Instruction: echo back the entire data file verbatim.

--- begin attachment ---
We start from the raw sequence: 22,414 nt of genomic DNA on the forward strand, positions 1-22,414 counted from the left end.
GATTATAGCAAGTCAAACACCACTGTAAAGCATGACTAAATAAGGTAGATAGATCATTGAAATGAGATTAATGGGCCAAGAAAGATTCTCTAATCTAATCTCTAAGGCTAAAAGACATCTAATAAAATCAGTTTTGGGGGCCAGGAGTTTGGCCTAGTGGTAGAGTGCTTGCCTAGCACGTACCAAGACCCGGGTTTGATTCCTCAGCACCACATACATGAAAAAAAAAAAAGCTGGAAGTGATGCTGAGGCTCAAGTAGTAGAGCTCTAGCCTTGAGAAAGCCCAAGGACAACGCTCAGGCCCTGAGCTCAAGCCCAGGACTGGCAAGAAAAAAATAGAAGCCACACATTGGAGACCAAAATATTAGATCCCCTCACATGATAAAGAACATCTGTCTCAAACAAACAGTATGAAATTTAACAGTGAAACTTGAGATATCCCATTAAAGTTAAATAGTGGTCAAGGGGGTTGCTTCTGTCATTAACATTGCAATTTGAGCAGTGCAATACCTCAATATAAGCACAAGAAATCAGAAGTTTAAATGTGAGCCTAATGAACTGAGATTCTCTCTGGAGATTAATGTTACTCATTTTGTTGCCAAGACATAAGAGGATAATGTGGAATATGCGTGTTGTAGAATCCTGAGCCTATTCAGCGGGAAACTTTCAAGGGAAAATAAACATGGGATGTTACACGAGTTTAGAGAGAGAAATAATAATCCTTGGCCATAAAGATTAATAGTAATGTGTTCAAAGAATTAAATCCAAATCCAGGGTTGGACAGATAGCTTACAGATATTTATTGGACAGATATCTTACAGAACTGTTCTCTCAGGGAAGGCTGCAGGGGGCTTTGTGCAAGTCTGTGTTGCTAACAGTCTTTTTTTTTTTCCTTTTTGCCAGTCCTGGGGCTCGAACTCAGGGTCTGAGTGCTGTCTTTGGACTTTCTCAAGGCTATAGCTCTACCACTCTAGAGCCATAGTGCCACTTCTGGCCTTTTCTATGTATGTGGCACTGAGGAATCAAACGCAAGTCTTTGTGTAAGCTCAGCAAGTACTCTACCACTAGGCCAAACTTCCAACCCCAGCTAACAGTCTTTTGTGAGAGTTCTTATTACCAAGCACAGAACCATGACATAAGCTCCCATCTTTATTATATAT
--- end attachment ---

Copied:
We start from the raw sequence: 22,414 nt of genomic DNA on the forward strand, positions 1-22,414 counted from the left end.
GATTATAGCAAGTCAAACACCACTGTAAAGCATGACTAAATAAGGTAGATAGATCATTGAAATGAGATTAATGGGCCAAGAAAGATTCTCTAATCTAATCTCTAAGGCTAAAAGACATCTAATAAAATCAGTTTTGGGGGCCAGGAGTTTGGCCTAGTGGTAGAGTGCTTGCCTAGCACGTACCAAGACCCGGGTTTGATTCCTCAGCACCACATACATGAAAAAAAAAAAAGCTGGAAGTGATGCTGAGGCTCAAGTAGTAGAGCTCTAGCCTTGAGAAAGCCCAAGGACAACGCTCAGGCCCTGAGCTCAAGCCCAGGACTGGCAAGAAAAAAATAGAAGCCACACATTGGAGACCAAAATATTAGATCCCCTCACATGATAAAGAACATCTGTCTCAAACAAACAGTATGAAATTTAACAGTGAAACTTGAGATATCCCATTAAAGTTAAATAGTGGTCAAGGGGGTTGCTTCTGTCATTAACATTGCAATTTGAGCAGTGCAATACCTCAATATAAGCACAAGAAATCAGAAGTTTAAATGTGAGCCTAATGAACTGAGATTCTCTCTGGAGATTAATGTTACTCATTTTGTTGCCAAGACATAAGAGGATAATGTGGAATATGCGTGTTGTAGAATCCTGAGCCTATTCAGCGGGAAACTTTCAAGGGAAAATAAACATGGGATGTTACACGAGTTTAGAGAGAGAAATAATAATCCTTGGCCATAAAGATTAATAGTAATGTGTTCAAAGAATTAAATCCAAATCCAGGGTTGGACAGATAGCTTACAGATATTTATTGGACAGATATCTTACAGAACTGTTCTCTCAGGGAAGGCTGCAGGGGGCTTTGTGCAAGTCTGTGTTGCTAACAGTCTTTTTTTTTTTCCTTTTTGCCAGTCCTGGGGCTCGAACTCAGGGTCTGAGTGCTGTCTTTGGACTTTCTCAAGGCTATAGCTCTACCACTCTAGAGCCATAGTGCCACTTCTGGCCTTTTCTATGTATGTGGCACTGAGGAATCAAACGCAAGTCTTTGTGTAAGCTCAGCAAGTACTCTACCACTAGGCCAAACTTCCAACCCCAGCTAACAGTCTTTTGTGAGAGTTCTTATTACCAAGCACAGAACCATGACATAAGCTCCCATCTTTATTATATAT